is the precise study and diagnosis of disease. The word pathology is from Ancient Greek πάθος, pathos, "feeling, suffering"; and -λογία, -logia, "the study of". Pathologization, to pathologize, refers to the process of defining a condition or behavior as pathological, e.g.pathological gambling. Pathologies is synonymous with diseases. The suffix "path" is used to indicate a disease, e.g. psychopath.
Pathology addresses 4 components of disease: cause/etiology, mechanisms of development (pathogenesis), structural alterations of cells (morphologic changes), and the consequences of changes (clinical manifestations).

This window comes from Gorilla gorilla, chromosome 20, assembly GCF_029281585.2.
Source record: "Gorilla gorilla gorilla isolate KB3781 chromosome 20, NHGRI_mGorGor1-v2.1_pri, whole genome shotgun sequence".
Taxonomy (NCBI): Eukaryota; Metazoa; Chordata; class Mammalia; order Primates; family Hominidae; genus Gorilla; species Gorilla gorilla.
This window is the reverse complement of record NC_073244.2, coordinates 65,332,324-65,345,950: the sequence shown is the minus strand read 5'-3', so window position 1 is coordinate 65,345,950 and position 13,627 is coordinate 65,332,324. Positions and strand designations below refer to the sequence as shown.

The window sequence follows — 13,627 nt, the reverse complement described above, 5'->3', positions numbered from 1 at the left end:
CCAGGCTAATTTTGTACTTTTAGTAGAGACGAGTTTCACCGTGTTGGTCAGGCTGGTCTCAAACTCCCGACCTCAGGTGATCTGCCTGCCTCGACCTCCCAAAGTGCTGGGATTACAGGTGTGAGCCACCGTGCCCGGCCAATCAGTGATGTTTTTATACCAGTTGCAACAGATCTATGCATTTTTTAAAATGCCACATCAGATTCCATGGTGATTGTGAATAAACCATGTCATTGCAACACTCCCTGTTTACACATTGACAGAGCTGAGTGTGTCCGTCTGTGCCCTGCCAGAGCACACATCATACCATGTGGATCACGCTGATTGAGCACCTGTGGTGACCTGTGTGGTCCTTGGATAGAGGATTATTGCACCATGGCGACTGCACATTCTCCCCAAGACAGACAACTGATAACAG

Pathology is further separated into divisions, based on either the system being studied (e.g. veterinary pathology and animal disease) or the focus of the examination (e.g. forensic pathology and determining the cause of death).
ex scientific field which seeks to understand the mechanisms of injury to cells and tissues, as well as the body's means of responding to and repairing injury. Areas of study include cellular adaptation to injury, necrosis, inflammation, wound healing, and neoplasia. It forms the foundation of pathology, the application of this knowledge to diagnose diseases in humans and animals.
The term general pathology is also used to describe the practice of both anatomical and clinical pathology.